Amyloidosis is a group of diseases, caused by an extracellular deposition of a characteristic proteinaceous material, amyloid, in various organs. Fibril formation occurs in all of amyloid related diseases, making it a crucial mechanism to understand.

Experimental inflammatozy-induced amyloidosis (AA amyloidosis) is proposed to be a nucleation dependent process developing after a lag phase of weeks. The lag phase may be shortened to days by administration of a material extracted from amyloid-loaded tissues. This material is referred to as amyloid enhancing factor (AEF), and is supposed to contain a nucleus that starts fibril formation. However, the nature of this nucleus has not been definitely established.

We have established a murine model of accelerated AA amyloidosis. In this model we have studied amyloid enhancing effects of preparations containing fibrillazy structures extracted from murine amyloid and from amyloid-like fibrils produced in vitro.

Our results show that the murine AEF preparation contains no components other than AA amyloid fibrils and is active infemtomolar doses. This AEF preparation is active when administered orally and retains its activity in animals for months after administration. Amyloid fibrils prepared in vitro from amyloidogenic peptides and certain non amyloidogenic proteins have AEF effect as well. Denaturation of the AA protein in AEF abolishes itsamyloidogenic effect. Nonfibrillazy preparation of amyloidogenic peptide has no AEF effect. Radioiodinated amyloid-like fibrils can be detected in newly formed splenic amyloid, and co-localization of such fibrils with AN/SAA is demonstrated.

Therefore we propose that the active component in AEF is the amyloid fibril itself. The mechanism of nucleation is considered to be similar to the seeded nucleation proposed forprion propagation, in which fibrils, small fibril fragments, or oligomers of scrapie prion protein (PrP) induce profound conformational change in cellular PrP. We propose that experimental AA amyloidosis belongs to the transmissible amyloidoses. The finding that amyloidlike fibrils from naturally occurring nonamyloidogenic proteins act as AEF is of great interest. Ingestion or inhalation of such fibrils may introduce seeds that can start the nucleation process in individuals with elevated SAA levels. Hypothetically, this may explain why only a fraction of patients with longstanding inflammatozy conditions develop amyloid deposits and may implicate environmental factors as important risk factors for AA amyloidosis.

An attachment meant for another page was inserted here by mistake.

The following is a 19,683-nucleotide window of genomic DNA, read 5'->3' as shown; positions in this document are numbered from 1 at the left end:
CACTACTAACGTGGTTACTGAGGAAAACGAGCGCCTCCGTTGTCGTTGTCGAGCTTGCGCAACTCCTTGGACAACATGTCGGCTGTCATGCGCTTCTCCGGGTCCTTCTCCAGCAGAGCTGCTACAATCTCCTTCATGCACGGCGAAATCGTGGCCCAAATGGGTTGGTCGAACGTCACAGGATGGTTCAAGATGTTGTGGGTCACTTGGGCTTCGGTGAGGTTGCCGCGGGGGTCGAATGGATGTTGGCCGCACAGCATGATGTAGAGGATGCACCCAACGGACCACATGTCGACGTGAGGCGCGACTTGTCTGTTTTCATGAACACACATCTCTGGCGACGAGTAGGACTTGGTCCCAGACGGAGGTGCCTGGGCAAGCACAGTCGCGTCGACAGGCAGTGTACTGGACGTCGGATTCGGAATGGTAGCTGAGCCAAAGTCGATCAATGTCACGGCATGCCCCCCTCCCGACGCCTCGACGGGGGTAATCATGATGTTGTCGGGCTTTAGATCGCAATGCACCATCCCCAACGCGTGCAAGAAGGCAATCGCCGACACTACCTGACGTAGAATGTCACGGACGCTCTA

Place, publisher, year, edition, pages
Linköping: Linköpings universitet, 2001. 81 p.
Series
Linköping University Medical Dissertations, ISSN 0345-0082 ; 711
National Category
Medical and Health Sciences
Identifiers
urn:nbn:se:liu:diva-28606 (URN)13761 (Local ID)91-7373-152-8 (ISBN)13761 (Archive number)13761 (OAI)
Public defence
2001-12-13, Berzeliussalen, Universitetssjukhuset, Linköping, 13:00 (Swedish)
Opponent
Available from: 2009-10-09 Created: 2009-10-09 Last updated: 2012-09-03Bibliographically approved

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Johan, KatarzynaWestermark, GunillaHultman, Per